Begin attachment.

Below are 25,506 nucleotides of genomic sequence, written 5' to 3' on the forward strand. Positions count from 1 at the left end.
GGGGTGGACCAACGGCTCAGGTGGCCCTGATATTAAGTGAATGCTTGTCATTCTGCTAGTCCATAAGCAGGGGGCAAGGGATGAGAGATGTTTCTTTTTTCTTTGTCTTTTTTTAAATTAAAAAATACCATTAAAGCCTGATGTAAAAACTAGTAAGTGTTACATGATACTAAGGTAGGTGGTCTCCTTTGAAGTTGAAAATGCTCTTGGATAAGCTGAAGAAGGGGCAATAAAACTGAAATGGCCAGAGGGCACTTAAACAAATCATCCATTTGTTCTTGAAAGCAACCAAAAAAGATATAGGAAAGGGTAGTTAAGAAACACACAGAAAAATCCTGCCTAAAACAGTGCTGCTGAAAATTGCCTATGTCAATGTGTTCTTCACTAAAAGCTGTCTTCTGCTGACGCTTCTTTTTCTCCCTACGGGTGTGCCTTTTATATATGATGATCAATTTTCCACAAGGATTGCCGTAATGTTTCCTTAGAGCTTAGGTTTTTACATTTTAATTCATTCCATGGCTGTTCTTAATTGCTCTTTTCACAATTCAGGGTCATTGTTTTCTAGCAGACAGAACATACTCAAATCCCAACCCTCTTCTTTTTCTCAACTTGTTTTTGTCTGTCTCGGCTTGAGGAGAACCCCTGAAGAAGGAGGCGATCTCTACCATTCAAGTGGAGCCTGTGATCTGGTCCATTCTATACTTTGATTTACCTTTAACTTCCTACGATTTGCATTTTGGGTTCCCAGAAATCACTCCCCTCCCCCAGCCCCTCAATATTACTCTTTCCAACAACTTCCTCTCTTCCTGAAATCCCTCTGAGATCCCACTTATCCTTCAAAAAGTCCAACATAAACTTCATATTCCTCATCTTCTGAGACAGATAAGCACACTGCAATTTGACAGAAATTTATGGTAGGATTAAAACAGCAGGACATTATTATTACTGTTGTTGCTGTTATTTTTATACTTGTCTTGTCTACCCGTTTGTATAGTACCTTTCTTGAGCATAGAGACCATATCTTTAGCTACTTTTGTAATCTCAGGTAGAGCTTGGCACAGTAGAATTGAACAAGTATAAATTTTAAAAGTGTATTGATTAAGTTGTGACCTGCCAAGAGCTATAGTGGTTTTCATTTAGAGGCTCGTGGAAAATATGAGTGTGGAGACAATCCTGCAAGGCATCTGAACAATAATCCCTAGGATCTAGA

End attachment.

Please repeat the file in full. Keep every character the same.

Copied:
Below are 25,506 nucleotides of genomic sequence, written 5' to 3' on the forward strand. Positions count from 1 at the left end.
GGGGTGGACCAACGGCTCAGGTGGCCCTGATATTAAGTGAATGCTTGTCATTCTGCTAGTCCATAAGCAGGGGGCAAGGGATGAGAGATGTTTCTTTTTTCTTTGTCTTTTTTTAAATTAAAAAATACCATTAAAGCCTGATGTAAAAACTAGTAAGTGTTACATGATACTAAGGTAGGTGGTCTCCTTTGAAGTTGAAAATGCTCTTGGATAAGCTGAAGAAGGGGCAATAAAACTGAAATGGCCAGAGGGCACTTAAACAAATCATCCATTTGTTCTTGAAAGCAACCAAAAAAGATATAGGAAAGGGTAGTTAAGAAACACACAGAAAAATCCTGCCTAAAACAGTGCTGCTGAAAATTGCCTATGTCAATGTGTTCTTCACTAAAAGCTGTCTTCTGCTGACGCTTCTTTTTCTCCCTACGGGTGTGCCTTTTATATATGATGATCAATTTTCCACAAGGATTGCCGTAATGTTTCCTTAGAGCTTAGGTTTTTACATTTTAATTCATTCCATGGCTGTTCTTAATTGCTCTTTTCACAATTCAGGGTCATTGTTTTCTAGCAGACAGAACATACTCAAATCCCAACCCTCTTCTTTTTCTCAACTTGTTTTTGTCTGTCTCGGCTTGAGGAGAACCCCTGAAGAAGGAGGCGATCTCTACCATTCAAGTGGAGCCTGTGATCTGGTCCATTCTATACTTTGATTTACCTTTAACTTCCTACGATTTGCATTTTGGGTTCCCAGAAATCACTCCCCTCCCCCAGCCCCTCAATATTACTCTTTCCAACAACTTCCTCTCTTCCTGAAATCCCTCTGAGATCCCACTTATCCTTCAAAAAGTCCAACATAAACTTCATATTCCTCATCTTCTGAGACAGATAAGCACACTGCAATTTGACAGAAATTTATGGTAGGATTAAAACAGCAGGACATTATTATTACTGTTGTTGCTGTTATTTTTATACTTGTCTTGTCTACCCGTTTGTATAGTACCTTTCTTGAGCATAGAGACCATATCTTTAGCTACTTTTGTAATCTCAGGTAGAGCTTGGCACAGTAGAATTGAACAAGTATAAATTTTAAAAGTGTATTGATTAAGTTGTGACCTGCCAAGAGCTATAGTGGTTTTCATTTAGAGGCTCGTGGAAAATATGAGTGTGGAGACAATCCTGCAAGGCATCTGAACAATAATCCCTAGGATCTAGA